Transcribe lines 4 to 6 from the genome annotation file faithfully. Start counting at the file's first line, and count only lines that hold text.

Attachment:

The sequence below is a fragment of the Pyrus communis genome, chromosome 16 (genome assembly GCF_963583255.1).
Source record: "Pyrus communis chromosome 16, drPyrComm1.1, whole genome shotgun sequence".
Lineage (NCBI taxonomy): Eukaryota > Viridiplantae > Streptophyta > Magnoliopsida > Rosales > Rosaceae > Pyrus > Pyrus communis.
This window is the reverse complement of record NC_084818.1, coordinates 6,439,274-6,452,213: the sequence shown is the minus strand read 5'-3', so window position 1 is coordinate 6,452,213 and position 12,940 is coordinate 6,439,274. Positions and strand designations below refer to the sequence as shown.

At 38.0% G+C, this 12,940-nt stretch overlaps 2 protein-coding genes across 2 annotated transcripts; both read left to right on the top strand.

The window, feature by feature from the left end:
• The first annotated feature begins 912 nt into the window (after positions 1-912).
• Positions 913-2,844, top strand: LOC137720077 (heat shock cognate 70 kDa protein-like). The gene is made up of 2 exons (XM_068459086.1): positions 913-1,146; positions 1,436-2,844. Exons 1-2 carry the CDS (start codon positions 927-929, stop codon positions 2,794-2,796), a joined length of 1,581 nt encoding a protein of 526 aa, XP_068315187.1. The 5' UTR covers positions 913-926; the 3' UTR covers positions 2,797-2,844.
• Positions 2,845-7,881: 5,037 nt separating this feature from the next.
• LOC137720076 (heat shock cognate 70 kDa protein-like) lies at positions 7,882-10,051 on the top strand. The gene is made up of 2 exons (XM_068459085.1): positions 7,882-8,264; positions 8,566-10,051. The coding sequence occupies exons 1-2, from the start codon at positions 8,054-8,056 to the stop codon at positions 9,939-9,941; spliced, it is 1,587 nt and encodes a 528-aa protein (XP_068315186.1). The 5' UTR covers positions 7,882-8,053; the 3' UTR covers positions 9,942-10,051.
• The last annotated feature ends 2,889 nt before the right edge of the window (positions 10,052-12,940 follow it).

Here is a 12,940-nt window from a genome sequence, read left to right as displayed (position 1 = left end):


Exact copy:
This window is the reverse complement of record NC_084818.1, coordinates 6,439,274-6,452,213: the sequence shown is the minus strand read 5'-3', so window position 1 is coordinate 6,452,213 and position 12,940 is coordinate 6,439,274. Positions and strand designations below refer to the sequence as shown.

At 38.0% G+C, this 12,940-nt stretch overlaps 2 protein-coding genes across 2 annotated transcripts; both read left to right on the top strand.

The window, feature by feature from the left end: